A simple look at the data for assets and liabilities of commercial banks in the United States, compiled by the Federal Reserve Bank of St.Louis, paints a completely different picture. The latest data for Commercial and Industrial loans of weekly reporting by large commercial banks are still growing at 15% in August compared to last year (see chart). Consumer loans are also up 9%. Real estate loans are only up 5% and trending lower as a result of the complete failure of the secondary mortgage market.

click to enlarge

The situation is similar in Europe. According to the President of the ECB, Jean-Claude Trichet, in his latest statement the expansion of bank credit to non-financial corporations thus far remains very robust at 13.6% compared to last year only slightly lower than the 14.2% in the previous month. Loans for households and not surprisingly for house purchase have significantly slowed down according to the ECB. Trichet concludes:

"But, if everything is taken into account, the dynamism of loans to non-financial corporations has given us an overall level of lending to the private sector that is still very dynamic and I would say again that, in that domain too, we have to be respectful and pragmatic and will have to see what the facts and the figures are."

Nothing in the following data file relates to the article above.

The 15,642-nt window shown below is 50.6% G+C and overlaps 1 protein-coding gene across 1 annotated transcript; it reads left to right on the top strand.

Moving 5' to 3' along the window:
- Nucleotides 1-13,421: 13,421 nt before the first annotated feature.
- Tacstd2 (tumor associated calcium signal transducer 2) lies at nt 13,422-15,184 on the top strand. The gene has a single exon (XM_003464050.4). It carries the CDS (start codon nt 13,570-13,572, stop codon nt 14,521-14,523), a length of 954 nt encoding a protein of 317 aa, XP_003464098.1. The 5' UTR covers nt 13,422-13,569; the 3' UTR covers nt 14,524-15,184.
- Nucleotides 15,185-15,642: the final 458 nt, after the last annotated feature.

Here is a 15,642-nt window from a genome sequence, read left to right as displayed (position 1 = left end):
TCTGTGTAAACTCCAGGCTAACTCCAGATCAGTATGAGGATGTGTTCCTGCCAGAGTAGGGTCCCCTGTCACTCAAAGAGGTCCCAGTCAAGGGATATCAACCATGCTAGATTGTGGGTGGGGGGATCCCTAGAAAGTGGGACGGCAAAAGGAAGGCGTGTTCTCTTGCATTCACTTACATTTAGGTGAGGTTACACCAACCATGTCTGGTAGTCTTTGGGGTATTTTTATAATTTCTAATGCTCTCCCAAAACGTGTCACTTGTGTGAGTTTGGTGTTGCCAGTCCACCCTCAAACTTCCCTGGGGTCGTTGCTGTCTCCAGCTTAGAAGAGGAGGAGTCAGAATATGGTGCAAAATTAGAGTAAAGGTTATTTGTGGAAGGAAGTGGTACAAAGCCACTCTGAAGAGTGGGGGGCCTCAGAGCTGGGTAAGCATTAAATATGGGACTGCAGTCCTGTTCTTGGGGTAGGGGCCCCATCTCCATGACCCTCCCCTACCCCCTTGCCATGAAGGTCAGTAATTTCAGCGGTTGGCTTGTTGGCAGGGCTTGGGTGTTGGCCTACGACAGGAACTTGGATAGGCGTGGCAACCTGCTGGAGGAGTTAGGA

This is the key point: to be respectful and pragmatic. For macroeconomic decision making acting on facts and figures must always be preferred over a simple hunch about the outlook for the economy. Bernanke adds insult to injury when he pads himslef on the back by apperently linking softening economic activity and rising unemployment to gale force winds of the financial storm without delivering the facts.

How difficult it is to maneuver the dangerous waters of macroeconomics can be seen from the example of China where for years the government has tried to prevent overheating of their economy and now is confronted with dangerously rising CPI inflation. Only recently has the government switched back from concerns about infaltion to growth, but this decision is faced with critizism. Michael Pettis, economics professor at Peking University's Guanghua School of Management and writer of the financial blog China Fiancial Markets, worries about the transmission mechanism from high PPI inflation to rising CPI inflation.

A recent surge of fixed assets investment in July (27.3% for the first seven months of 2008) suggests a future surge in industrial production. Faced with a slowdown in global demand this would result in an oversupply of manufactured goods in China which would put downward pressure on prices. Hence the reduction in CPI inflation might be sustainable even with last months' jump in PPI inflation. But Mr. Pettis confesses: